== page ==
The discussion in the previous paragraphs assumes that the medium in which light moves is the vacuum. When light moves through materials, like glass, its velocity is no longer "c", but some fraction of it. In some mediums, it is possible for things to travel faster than light in that same medium. For example, see Čerenkov radiation: http://en.wikipedia.org/wiki/Cherenkov_radiation
    Last edited: Feb 9, 2009
  5. Feb 9, 2009 #4
    A bit more on absolute velocity, there is no such thing. Who is to say that the velocity of one star system is zero or another one is. If you try to measure relative to the "center of the universe" that may not be possible. The volume of universe may be expanding in a way analogous to the surface area of a balloon expanding as it is blown up. Any point on the surface of the expanding balloon is retreating from all other points but the center of expansion is not within the surface of the balloon. It has been suggested that our universe may be expanding in the same way, so even though every galaxy can be seen to be retreating from all of the others the center of expansion may not be in our physical universe.
  6. Feb 10, 2009 #5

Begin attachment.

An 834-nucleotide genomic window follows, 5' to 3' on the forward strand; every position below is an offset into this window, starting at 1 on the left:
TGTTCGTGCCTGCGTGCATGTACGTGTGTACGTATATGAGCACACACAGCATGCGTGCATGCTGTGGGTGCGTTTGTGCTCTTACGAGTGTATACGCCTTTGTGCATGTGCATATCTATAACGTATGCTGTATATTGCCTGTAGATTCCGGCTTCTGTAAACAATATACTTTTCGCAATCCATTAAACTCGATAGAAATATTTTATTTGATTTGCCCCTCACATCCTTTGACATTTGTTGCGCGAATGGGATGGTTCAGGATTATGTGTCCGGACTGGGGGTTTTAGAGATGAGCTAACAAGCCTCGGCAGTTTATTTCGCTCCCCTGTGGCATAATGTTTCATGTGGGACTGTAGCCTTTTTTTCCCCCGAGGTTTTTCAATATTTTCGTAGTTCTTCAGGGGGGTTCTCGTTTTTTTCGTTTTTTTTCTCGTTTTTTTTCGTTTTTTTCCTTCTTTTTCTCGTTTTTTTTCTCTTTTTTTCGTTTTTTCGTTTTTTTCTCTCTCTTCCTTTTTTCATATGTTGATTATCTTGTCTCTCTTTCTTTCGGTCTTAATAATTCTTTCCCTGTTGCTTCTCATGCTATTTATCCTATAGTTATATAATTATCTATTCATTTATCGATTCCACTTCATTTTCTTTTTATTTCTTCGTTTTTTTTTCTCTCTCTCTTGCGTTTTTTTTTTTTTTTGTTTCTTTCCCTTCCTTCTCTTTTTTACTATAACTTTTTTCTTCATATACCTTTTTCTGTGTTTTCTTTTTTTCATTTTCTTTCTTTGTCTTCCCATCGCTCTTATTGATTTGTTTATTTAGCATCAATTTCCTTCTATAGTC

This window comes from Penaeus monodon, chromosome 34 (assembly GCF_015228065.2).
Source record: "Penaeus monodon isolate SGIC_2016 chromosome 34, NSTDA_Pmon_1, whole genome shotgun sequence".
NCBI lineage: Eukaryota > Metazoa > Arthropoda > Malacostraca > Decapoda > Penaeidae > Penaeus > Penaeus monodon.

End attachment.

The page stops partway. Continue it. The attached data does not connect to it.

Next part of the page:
Respectfully, your statement that “absolute velocity” doesn’t exist is incorrect.

    “Absolute velocity” does exist, just as relative velocity exists. In fact, the constant ‘c’ associated with light-speed couldn’t exist as a constant in the universe if there was no such thing as “absolute velocity”. Light travels at an absolute velocity of 299,792,458 m/s through the vacuum of space therefore, absolute velocity does exist.
  7. Feb 10, 2009 #6
    I wasn't really happy with my answer and you hit on one point where I could have been more specific. I should have said perhaps no absolute velocity in the way the OP seemed to mean. The speed of light is the one true absolute velocity in the universe.
  8. Feb 10, 2009 #7
    So youre saying, if an object were to move through an empty universe, but theres no other object to reference it to, its not really moving............